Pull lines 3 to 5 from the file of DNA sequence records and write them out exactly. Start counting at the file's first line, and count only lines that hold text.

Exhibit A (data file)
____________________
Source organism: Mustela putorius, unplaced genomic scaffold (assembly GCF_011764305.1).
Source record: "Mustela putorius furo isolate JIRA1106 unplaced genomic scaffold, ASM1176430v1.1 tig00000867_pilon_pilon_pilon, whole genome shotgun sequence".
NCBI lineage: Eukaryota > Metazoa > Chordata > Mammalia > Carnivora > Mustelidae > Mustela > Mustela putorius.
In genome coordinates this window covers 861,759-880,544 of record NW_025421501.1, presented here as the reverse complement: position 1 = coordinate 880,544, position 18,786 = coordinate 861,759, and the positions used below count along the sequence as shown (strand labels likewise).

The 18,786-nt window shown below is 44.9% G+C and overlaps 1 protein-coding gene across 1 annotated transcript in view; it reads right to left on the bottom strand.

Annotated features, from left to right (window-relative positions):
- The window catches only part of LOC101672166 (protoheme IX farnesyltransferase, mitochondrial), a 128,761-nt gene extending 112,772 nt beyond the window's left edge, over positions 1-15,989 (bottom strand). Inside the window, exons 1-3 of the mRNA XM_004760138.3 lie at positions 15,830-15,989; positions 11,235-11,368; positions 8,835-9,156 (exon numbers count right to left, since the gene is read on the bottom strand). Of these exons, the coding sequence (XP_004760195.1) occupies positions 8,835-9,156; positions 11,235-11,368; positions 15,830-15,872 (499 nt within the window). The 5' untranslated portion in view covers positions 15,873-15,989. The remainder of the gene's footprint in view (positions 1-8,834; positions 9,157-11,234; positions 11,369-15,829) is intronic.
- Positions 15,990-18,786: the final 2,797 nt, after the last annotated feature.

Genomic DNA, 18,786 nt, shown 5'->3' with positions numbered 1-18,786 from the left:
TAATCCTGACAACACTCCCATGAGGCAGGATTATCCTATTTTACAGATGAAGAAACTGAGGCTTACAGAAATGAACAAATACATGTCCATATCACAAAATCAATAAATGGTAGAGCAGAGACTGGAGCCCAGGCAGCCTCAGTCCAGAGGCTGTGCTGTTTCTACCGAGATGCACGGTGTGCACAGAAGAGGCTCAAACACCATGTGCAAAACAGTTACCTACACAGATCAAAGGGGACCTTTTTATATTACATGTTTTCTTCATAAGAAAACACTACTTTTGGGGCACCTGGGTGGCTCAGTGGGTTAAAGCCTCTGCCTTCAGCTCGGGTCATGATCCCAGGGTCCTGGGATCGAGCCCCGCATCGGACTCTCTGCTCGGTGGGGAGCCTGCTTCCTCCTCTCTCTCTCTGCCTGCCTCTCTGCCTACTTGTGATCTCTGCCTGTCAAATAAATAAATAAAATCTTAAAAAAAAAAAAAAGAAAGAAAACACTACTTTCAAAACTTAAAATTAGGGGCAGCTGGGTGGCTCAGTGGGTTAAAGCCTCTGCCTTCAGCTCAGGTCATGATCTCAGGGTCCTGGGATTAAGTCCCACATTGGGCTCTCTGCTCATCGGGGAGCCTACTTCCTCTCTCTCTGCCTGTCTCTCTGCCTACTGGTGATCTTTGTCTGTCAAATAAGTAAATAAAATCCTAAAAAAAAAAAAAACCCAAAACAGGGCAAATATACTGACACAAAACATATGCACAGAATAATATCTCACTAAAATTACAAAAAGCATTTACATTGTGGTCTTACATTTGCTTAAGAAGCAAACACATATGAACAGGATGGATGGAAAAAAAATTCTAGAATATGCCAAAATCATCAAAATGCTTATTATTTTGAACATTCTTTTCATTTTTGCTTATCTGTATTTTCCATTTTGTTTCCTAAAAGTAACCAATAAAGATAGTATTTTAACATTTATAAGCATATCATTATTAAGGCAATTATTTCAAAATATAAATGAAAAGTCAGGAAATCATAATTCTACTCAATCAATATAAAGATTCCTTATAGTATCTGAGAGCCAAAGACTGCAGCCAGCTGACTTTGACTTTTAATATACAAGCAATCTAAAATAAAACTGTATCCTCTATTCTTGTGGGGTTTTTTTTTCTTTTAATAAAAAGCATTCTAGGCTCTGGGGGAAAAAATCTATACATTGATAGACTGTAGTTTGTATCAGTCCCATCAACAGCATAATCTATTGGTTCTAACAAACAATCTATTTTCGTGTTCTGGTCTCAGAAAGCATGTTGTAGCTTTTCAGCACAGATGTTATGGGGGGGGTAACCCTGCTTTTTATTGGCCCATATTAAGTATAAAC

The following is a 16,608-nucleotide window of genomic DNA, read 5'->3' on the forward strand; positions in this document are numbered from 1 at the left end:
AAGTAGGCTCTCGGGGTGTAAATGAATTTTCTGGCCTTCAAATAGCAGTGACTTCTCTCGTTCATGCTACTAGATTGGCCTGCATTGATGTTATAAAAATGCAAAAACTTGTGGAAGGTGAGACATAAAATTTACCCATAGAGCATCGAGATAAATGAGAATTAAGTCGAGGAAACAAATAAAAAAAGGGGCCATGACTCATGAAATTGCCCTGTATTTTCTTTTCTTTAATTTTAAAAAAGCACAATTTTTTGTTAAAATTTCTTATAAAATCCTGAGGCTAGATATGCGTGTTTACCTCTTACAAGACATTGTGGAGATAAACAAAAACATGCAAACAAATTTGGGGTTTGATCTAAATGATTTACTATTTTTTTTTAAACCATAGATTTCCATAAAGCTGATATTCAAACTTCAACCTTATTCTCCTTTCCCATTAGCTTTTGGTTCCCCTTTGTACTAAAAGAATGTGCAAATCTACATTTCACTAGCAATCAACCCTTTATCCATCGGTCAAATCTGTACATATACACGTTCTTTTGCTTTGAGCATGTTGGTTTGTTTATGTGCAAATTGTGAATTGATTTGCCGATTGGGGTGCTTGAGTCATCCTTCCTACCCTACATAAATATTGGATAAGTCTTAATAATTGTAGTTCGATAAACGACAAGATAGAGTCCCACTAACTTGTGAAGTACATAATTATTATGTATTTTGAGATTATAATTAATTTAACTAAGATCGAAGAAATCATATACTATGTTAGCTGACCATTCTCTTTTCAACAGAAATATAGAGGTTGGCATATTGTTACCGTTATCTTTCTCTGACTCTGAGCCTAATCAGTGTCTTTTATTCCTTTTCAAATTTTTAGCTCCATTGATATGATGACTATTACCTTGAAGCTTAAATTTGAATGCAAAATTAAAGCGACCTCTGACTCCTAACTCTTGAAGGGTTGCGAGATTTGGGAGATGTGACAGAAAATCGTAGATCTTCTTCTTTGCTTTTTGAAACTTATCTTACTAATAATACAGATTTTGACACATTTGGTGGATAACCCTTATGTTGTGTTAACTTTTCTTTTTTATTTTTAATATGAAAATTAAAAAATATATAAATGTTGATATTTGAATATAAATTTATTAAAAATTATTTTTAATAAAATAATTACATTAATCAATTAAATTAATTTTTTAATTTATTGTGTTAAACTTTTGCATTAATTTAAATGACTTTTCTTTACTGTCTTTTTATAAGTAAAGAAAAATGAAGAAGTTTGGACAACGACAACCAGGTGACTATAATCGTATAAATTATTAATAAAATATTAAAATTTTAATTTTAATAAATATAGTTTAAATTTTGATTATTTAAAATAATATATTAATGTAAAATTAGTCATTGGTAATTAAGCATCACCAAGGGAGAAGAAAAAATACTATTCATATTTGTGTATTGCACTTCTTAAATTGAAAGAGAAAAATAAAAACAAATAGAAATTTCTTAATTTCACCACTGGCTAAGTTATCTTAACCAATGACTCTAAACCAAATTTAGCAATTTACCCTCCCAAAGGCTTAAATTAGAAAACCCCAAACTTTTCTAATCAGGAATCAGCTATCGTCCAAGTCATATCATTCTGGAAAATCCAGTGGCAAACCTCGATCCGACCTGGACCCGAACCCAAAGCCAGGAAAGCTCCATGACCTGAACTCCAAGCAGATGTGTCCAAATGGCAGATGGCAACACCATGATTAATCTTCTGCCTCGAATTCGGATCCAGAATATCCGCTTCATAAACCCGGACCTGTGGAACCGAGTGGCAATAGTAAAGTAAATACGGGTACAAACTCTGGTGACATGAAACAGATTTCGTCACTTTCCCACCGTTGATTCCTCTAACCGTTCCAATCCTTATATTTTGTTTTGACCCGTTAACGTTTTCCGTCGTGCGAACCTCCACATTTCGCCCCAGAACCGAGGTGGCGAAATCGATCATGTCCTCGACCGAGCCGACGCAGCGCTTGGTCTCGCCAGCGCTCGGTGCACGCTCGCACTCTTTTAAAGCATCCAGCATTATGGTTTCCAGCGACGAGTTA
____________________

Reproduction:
NCBI lineage: Eukaryota > Metazoa > Chordata > Mammalia > Carnivora > Mustelidae > Mustela > Mustela putorius.
In genome coordinates this window covers 861,759-880,544 of record NW_025421501.1, presented here as the reverse complement: position 1 = coordinate 880,544, position 18,786 = coordinate 861,759, and the positions used below count along the sequence as shown (strand labels likewise).

The 18,786-nt window shown below is 44.9% G+C and overlaps 1 protein-coding gene across 1 annotated transcript in view; it reads right to left on the bottom strand.